York County History Center begins work on new site after seven years of planning

After seven years of work, officials at the York County History Center are finally happy to see the light at the end of the tunnel.

A groundbreaking ceremony last week celebrated the $28 million project to consolidate the organization’s many buildings into one space, said Joan Mummert, president and CEO.

“We were located in five different areas of the city. And for visitors, it was very difficult to make sense of the history of York County because it was not a cohesive way to experience the history of York County. York,” Mummert said. “It was mainly because we wanted to scale the organization.”

Construction of the former Met-Ed Steam Plant, 57 N. Pershing Ave., began earlier this year and is expected to be completed by the end of 2023.

After:Whispering Wind Bear Spirit: two trips cut short in one night in York

After:Fact Check: Will middle-class taxpayers really face an “army” of tax officials?

After:Ex of man accused of mass stabbing says he raped her in 2016: Court records

The new face of York County History Center is expected to open in the spring of 2024, Mummert added.

This history center venture began with a survey in 2015 of community members – who said they wanted to see the new building along Codorus Creek. That year, the history center decided to purchase the building, Mummert said.

And although the purchase of the steam plant took place seven years ago, it took the officials just as long to get there. Selecting an architect, hiring a construction company, conducting an economic study and organizing a fundraising campaign—among other tasks—were essential in the long duration of the project.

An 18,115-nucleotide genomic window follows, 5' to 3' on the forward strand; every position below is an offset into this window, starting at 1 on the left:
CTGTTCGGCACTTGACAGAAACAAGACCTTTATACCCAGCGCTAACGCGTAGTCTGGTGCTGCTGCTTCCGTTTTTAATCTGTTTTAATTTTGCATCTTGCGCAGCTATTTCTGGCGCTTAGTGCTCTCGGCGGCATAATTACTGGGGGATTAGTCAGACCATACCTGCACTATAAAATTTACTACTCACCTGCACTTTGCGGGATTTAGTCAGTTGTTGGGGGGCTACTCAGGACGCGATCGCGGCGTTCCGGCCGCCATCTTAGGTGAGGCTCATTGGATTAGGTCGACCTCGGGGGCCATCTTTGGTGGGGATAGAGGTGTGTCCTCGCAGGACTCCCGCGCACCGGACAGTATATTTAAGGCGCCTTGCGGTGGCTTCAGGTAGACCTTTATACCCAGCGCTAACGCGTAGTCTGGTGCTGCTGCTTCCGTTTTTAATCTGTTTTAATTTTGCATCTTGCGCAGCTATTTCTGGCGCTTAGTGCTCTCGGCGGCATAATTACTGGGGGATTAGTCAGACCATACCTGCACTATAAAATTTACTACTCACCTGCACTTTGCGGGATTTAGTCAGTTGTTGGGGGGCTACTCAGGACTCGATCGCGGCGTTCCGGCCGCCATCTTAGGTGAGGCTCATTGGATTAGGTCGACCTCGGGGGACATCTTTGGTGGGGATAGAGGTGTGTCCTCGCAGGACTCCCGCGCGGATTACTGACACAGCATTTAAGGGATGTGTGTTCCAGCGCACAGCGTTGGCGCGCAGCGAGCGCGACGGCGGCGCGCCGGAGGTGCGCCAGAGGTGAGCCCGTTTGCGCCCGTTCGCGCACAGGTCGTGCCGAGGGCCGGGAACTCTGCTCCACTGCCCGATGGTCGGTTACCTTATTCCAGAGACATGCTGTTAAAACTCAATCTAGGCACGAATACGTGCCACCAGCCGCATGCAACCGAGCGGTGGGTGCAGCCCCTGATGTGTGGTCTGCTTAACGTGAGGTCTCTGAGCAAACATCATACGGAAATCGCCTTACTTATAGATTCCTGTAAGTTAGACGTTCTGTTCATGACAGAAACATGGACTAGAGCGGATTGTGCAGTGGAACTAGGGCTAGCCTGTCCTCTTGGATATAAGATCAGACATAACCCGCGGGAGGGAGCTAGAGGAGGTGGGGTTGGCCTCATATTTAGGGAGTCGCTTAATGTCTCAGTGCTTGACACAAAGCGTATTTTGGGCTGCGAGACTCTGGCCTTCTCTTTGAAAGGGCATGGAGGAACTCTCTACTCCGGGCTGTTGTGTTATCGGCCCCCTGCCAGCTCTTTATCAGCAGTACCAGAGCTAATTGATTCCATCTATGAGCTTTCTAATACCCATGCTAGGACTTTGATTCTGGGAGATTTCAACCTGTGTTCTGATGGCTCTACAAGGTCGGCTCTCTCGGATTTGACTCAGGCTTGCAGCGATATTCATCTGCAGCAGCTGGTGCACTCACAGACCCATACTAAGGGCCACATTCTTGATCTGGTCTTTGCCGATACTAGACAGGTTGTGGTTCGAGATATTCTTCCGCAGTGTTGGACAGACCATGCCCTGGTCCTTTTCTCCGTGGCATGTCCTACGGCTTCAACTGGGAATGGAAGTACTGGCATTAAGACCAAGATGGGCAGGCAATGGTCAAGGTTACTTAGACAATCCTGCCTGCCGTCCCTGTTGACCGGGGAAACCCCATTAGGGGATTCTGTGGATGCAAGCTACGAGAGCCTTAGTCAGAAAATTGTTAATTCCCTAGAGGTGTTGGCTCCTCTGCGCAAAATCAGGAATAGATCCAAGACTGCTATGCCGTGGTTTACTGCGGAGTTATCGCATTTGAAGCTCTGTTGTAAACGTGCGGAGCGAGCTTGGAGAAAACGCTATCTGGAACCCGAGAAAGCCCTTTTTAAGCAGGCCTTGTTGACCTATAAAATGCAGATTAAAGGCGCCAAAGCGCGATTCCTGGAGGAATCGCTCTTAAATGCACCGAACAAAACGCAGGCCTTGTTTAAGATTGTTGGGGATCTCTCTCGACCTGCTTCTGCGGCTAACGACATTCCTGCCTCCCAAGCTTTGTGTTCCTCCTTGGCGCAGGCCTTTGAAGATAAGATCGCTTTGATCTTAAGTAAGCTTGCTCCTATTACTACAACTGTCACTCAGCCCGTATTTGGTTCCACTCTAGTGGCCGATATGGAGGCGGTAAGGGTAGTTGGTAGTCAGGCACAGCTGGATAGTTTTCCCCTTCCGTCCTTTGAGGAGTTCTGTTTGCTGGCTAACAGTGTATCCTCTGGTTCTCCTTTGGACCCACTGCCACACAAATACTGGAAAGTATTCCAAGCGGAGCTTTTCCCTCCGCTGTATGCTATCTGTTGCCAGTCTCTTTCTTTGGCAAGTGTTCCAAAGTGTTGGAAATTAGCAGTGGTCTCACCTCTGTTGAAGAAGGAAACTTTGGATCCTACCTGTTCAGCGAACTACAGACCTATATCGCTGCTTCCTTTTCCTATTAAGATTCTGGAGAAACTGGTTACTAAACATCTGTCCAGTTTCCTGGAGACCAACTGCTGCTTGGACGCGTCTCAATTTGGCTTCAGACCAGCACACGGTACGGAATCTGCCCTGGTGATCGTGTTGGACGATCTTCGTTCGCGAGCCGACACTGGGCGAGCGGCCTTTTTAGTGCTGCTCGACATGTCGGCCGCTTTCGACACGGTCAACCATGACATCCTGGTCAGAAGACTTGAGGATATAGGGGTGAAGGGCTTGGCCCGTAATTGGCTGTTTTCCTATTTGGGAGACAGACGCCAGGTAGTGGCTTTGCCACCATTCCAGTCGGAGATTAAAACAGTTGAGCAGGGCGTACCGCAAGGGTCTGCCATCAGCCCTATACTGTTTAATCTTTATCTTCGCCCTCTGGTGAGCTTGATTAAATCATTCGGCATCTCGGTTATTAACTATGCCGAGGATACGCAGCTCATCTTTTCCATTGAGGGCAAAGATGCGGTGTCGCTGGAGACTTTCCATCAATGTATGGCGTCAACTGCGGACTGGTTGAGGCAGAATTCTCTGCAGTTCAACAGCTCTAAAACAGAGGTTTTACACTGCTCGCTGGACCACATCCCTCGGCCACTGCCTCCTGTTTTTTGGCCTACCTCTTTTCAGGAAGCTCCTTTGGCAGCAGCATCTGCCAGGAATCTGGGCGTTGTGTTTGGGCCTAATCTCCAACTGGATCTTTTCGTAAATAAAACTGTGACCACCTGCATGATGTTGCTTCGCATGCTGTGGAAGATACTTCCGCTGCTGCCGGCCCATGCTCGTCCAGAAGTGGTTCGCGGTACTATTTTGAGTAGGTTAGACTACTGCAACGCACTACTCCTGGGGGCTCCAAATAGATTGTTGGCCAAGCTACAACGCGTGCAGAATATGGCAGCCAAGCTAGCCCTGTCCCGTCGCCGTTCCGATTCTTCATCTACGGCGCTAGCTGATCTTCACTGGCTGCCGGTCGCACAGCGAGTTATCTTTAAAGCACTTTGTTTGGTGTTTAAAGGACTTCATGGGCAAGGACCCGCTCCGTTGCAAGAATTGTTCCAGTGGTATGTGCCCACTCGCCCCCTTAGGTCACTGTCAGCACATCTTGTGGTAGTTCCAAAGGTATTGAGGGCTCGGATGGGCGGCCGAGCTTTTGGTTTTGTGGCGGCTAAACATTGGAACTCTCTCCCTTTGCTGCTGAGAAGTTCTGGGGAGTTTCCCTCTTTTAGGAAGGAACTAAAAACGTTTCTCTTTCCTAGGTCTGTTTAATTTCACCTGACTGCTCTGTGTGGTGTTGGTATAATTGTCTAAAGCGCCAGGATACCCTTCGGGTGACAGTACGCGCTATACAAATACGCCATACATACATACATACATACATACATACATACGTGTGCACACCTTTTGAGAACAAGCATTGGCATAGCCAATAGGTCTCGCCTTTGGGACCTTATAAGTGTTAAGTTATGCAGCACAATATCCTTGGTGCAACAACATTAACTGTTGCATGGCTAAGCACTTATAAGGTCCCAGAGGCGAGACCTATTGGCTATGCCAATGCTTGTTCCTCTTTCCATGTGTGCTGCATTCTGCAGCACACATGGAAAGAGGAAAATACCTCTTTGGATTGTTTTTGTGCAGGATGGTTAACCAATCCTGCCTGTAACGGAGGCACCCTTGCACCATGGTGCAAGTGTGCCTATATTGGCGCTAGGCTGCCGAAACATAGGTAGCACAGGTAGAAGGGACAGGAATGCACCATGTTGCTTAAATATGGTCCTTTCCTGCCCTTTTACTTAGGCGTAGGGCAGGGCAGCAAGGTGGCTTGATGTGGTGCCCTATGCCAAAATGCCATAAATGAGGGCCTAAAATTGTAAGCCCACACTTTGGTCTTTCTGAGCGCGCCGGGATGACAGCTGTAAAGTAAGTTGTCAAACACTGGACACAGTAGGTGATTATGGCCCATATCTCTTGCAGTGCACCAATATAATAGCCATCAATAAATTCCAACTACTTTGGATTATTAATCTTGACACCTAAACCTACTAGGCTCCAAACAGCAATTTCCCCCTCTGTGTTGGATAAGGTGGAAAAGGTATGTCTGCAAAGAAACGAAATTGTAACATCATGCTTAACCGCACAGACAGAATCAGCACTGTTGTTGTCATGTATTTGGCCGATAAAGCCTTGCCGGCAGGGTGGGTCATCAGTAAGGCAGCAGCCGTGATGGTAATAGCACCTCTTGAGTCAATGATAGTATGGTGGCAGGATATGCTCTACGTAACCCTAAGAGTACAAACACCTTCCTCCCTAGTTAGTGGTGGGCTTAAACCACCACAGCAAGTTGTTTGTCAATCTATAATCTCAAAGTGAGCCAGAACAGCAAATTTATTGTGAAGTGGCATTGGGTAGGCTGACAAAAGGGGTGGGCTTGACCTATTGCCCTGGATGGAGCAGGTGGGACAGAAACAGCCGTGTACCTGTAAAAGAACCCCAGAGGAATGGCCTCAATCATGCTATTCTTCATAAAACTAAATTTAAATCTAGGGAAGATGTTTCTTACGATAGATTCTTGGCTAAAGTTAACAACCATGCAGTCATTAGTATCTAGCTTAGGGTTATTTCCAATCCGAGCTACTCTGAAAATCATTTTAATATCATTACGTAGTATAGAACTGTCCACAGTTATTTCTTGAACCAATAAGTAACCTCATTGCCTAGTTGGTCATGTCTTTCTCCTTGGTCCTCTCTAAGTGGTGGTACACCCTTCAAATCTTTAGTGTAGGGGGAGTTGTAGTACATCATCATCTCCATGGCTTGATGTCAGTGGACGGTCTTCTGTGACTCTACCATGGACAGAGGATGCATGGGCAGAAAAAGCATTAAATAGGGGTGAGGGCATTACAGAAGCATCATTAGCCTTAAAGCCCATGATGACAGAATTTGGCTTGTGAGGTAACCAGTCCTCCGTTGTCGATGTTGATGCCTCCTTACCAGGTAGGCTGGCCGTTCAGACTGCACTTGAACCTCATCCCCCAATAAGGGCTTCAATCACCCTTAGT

Currently, the York County History Center operates two museums in the City of York: the Museum of Agriculture and Industry, 217 W. Princess St., and the Historical Society Museum, Library and Archive, 250 E. Market St. The association also owns the Colonial Complex. , Bonham House and the Fire Museum, all of which are open seasonally.

After:‘Labor of Love’: How Detectives Followed the Trail of York County’s Missing Artifacts

After:New Civil War records tell of York County militia unit’s exploits

President and CEO Joan Mummert of the York County History Center addresses a $7 million grant to the York County History Center, announced at a press conference outside the center at 147 W. Philadelphia St. in York on Friday, December 22, 2017. Dawn J. Sagert photo

“It takes the best of these museums and brings them together in a way that people understand the history of York County,” Mummert said. “Call it a comprehensive story of York County that we’ve never been able to offer before.”

As well as consolidating the museum’s exhibits, Mummert said she hopes that by placing the museum in the heart of York city center it will help improve visitation and tourism for the city as a whole.

The building, located at the intersection of West Philadelphia Street and North Pershing Avenue, is 82,000 square feet and 12,000 square feet will be available for exhibit space, Mummert said.

Construction of the former Met-Ed Steam Generating Station on West Philadelphia Street began earlier this year, with an expected completion date of late 2023. The $28 million project will house the York County History Center.  Photo credit: York County History Center.

>> Please consider subscribing to support local journalism.

With an interestingly shaped building and a tall steam chimney rising skyward, York County residents might wonder: why choose this location?

“We’ve seen other power plants go through adaptive reuse in museums, and we thought it would be a great use of a cavernous space that had good bones and didn’t present itself well to the community,” said Mummert said.

— Contact Tina Locurto at [email protected] or on Twitter at @tina_locurto.

Comments are closed.